Koshu is native to Japan, although its DNA originated in Europe.
Today it is recognised by the OIV as an official winemaking variety.
Many improvements in viticulture and winemaking have resulted in success in international wine competitions,
illustrating Koshu's potential on the global wine stage.
Koshu is Japan's most important indigenous grape variety. Approximately one thousand years ago,
it travelled svia the Silk Road from the Caucasus, across Central Asia, then on to China and finally to Japan.
Koshu is grown primarily in the Prefecture of Yamanashi where climatic extremes of hot and cold days provide a long growing season.
The distinctively volcanic and well-drained soils are ideal for grape growing.
History records that winemaking in Japan was started in 1874 in Yamanashi's Kofu City.
The Dainippon Company, founded in 1877, sent two young winemakers to France to learn winemaking skills.
They returned full of enthusiasm and knowledge and so began the production of wine,
using international grape varieties and Koshu to make a range of different wine styles.
There have been significant improvements in quality especially over the last ten years and today there are 80 wineries in Yamanashi.
Traditionally, Koshu has been planted using the pergola trellising method,
partly to protect the bunches during periods of summer rainfall. In more recent years,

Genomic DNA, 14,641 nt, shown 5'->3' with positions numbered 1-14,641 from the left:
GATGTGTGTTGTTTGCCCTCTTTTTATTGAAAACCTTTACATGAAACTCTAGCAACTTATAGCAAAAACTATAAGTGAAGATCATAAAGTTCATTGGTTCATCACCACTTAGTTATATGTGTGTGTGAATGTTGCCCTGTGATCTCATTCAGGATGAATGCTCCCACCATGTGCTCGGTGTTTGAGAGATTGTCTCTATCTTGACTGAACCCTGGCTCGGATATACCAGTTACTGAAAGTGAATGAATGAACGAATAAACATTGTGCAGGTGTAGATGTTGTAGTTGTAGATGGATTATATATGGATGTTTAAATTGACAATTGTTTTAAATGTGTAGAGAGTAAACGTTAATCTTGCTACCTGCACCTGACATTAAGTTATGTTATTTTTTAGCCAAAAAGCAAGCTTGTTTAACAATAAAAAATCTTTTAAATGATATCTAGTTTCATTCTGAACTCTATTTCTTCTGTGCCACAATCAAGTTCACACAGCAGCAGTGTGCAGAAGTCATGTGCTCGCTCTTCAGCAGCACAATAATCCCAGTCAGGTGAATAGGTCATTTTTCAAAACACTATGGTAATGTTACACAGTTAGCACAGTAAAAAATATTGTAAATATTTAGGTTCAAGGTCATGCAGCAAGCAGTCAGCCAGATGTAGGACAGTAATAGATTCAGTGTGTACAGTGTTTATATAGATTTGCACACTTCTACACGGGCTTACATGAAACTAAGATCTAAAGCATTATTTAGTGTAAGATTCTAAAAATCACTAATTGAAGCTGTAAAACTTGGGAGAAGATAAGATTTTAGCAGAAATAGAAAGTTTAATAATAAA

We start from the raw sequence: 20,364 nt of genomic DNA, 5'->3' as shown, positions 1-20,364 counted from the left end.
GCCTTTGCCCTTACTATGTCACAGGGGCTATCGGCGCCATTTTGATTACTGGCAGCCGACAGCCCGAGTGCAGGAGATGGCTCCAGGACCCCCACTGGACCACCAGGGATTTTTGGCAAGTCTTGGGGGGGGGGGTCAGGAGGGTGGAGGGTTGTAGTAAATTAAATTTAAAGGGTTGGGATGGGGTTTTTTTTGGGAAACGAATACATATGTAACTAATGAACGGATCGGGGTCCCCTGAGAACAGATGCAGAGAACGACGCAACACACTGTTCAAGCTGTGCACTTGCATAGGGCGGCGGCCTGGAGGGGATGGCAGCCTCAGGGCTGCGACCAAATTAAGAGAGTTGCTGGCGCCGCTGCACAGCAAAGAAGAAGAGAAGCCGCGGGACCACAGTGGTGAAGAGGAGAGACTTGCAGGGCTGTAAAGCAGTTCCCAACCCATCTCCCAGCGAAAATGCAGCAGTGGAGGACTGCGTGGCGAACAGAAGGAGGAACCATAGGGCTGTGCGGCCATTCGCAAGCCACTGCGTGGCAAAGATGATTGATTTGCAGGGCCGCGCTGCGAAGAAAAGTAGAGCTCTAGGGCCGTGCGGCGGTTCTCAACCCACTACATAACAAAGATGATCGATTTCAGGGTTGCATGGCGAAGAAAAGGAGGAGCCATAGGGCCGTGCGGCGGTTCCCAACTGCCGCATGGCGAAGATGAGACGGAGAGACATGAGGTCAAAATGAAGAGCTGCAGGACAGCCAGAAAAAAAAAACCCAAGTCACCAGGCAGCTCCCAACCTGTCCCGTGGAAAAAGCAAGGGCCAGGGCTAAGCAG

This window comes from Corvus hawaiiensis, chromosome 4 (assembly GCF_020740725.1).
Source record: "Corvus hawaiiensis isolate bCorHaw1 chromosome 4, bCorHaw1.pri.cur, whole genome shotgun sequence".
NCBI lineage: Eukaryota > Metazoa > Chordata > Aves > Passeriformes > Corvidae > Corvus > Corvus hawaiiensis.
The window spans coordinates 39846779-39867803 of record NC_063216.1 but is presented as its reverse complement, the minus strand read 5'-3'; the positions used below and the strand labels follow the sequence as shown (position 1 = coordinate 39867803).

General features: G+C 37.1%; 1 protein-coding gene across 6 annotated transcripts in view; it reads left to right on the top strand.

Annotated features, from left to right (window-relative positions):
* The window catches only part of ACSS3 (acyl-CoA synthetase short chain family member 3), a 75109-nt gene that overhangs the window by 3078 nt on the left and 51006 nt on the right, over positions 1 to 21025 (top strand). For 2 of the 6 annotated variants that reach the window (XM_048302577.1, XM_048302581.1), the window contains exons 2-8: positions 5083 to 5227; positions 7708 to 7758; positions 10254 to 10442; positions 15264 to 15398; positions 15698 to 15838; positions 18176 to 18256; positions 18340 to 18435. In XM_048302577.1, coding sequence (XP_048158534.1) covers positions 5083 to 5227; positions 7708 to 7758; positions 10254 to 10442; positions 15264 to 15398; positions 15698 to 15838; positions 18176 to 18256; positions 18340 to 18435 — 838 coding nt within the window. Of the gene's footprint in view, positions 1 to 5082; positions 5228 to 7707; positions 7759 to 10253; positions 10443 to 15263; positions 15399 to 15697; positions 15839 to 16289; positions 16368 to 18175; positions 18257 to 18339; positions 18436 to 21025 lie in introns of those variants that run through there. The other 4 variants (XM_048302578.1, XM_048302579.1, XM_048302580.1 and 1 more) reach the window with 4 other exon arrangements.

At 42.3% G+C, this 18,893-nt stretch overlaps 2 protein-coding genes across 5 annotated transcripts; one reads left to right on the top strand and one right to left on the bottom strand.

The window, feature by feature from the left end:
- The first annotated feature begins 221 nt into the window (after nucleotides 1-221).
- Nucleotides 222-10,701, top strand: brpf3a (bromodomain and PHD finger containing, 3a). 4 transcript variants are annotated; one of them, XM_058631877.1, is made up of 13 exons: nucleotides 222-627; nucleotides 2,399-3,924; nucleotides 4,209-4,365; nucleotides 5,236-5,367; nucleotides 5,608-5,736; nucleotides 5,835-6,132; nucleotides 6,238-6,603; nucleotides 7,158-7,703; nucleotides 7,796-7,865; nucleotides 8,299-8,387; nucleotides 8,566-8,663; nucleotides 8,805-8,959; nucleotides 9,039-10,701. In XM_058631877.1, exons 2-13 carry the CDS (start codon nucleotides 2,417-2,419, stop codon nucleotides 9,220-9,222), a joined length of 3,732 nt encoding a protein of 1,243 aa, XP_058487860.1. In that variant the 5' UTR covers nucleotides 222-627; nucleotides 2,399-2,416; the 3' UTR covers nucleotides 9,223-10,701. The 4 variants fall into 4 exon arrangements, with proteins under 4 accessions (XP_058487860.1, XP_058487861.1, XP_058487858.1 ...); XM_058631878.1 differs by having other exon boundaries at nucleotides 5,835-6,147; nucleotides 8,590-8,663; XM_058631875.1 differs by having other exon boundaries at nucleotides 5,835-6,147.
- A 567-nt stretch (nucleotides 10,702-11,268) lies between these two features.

there have been experiments with vertical shoot positioning which are very promising.
Long cordon pruning has also been tried as an alternative to the traditional Japanese pruning technique.
Significant advances have been made in limiting yields and focusing on canopy management.
International expertise has resulted in marked improvements in quality.
Today the versatile Koshu produces a wide range of still and sparkling wines, from bone dry to sweet
Koshu berries form long distinctively pinkish grey clusters.
They are thick-skinned making them fairly resistant to disease.
The grape belongs to the European Vitis vinifera family.
The aromatics are delicate, with notes of Japanese citrus and savoury, minerally flavours.
The wines are delicate, restrained and low in alcohol and their clean, racy acidity results in a crisp and polished finish.
Koshu is very pale in colour, with delicate aromas of citrus and white peach.
The combination of low alcohol and crisp acidity results in wines that are delicate and subtle,
making them an obvious choice for subtly flavoured dishes.
They make the perfect pairing for Japanese cuisine, but also for any Asian or western cuisine,
which is inspired by fresh seafood, light meats and vegetables.
They have a linear Zen-like quality which is all about balance.